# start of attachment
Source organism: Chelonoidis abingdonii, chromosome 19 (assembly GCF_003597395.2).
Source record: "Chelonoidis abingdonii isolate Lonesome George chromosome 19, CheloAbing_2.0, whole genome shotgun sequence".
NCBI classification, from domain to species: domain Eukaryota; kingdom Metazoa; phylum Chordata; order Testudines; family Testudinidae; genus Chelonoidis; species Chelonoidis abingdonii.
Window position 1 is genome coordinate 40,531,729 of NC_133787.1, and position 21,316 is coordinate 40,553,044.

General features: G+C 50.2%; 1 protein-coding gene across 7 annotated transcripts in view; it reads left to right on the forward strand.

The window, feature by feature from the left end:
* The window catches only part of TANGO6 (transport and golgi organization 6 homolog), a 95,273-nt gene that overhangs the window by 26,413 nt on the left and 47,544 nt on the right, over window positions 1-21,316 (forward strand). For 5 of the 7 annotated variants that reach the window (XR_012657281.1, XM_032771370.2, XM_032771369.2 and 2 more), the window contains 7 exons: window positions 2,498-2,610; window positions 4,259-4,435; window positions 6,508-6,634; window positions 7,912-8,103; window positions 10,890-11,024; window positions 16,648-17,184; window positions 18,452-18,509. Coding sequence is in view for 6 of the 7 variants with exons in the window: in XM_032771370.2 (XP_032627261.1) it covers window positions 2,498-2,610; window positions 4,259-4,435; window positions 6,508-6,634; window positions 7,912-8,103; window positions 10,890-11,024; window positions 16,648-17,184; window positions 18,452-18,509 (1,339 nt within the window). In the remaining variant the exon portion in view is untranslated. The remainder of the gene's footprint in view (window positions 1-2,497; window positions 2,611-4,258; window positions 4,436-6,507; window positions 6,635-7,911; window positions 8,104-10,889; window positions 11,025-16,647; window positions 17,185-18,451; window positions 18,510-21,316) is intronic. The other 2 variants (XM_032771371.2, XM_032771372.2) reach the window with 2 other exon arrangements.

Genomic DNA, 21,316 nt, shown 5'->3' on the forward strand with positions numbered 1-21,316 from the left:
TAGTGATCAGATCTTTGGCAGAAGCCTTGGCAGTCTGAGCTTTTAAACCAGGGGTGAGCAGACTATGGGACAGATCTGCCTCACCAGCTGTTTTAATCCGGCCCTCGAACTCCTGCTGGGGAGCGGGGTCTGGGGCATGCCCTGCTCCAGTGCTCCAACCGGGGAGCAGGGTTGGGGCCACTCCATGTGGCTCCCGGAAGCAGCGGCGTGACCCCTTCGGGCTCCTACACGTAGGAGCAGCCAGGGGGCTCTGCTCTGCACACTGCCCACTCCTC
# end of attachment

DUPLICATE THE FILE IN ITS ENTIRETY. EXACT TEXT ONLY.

Source organism: Chelonoidis abingdonii, chromosome 19 (assembly GCF_003597395.2).
Source record: "Chelonoidis abingdonii isolate Lonesome George chromosome 19, CheloAbing_2.0, whole genome shotgun sequence".
NCBI classification, from domain to species: domain Eukaryota; kingdom Metazoa; phylum Chordata; order Testudines; family Testudinidae; genus Chelonoidis; species Chelonoidis abingdonii.
Window position 1 is genome coordinate 40,531,729 of NC_133787.1, and position 21,316 is coordinate 40,553,044.

General features: G+C 50.2%; 1 protein-coding gene across 7 annotated transcripts in view; it reads left to right on the forward strand.

The window, feature by feature from the left end:
* The window catches only part of TANGO6 (transport and golgi organization 6 homolog), a 95,273-nt gene that overhangs the window by 26,413 nt on the left and 47,544 nt on the right, over window positions 1-21,316 (forward strand). For 5 of the 7 annotated variants that reach the window (XR_012657281.1, XM_032771370.2, XM_032771369.2 and 2 more), the window contains 7 exons: window positions 2,498-2,610; window positions 4,259-4,435; window positions 6,508-6,634; window positions 7,912-8,103; window positions 10,890-11,024; window positions 16,648-17,184; window positions 18,452-18,509. Coding sequence is in view for 6 of the 7 variants with exons in the window: in XM_032771370.2 (XP_032627261.1) it covers window positions 2,498-2,610; window positions 4,259-4,435; window positions 6,508-6,634; window positions 7,912-8,103; window positions 10,890-11,024; window positions 16,648-17,184; window positions 18,452-18,509 (1,339 nt within the window). In the remaining variant the exon portion in view is untranslated. The remainder of the gene's footprint in view (window positions 1-2,497; window positions 2,611-4,258; window positions 4,436-6,507; window positions 6,635-7,911; window positions 8,104-10,889; window positions 11,025-16,647; window positions 17,185-18,451; window positions 18,510-21,316) is intronic. The other 2 variants (XM_032771371.2, XM_032771372.2) reach the window with 2 other exon arrangements.

Genomic DNA, 21,316 nt, shown 5'->3' on the forward strand with positions numbered 1-21,316 from the left:
TAGTGATCAGATCTTTGGCAGAAGCCTTGGCAGTCTGAGCTTTTAAACCAGGGGTGAGCAGACTATGGGACAGATCTGCCTCACCAGCTGTTTTAATCCGGCCCTCGAACTCCTGCTGGGGAGCGGGGTCTGGGGCATGCCCTGCTCCAGTGCTCCAACCGGGGAGCAGGGTTGGGGCCACTCCATGTGGCTCCCGGAAGCAGCGGCGTGACCCCTTCGGGCTCCTACACGTAGGAGCAGCCAGGGGGCTCTGCTCTGCACACTGCCCACTCCTC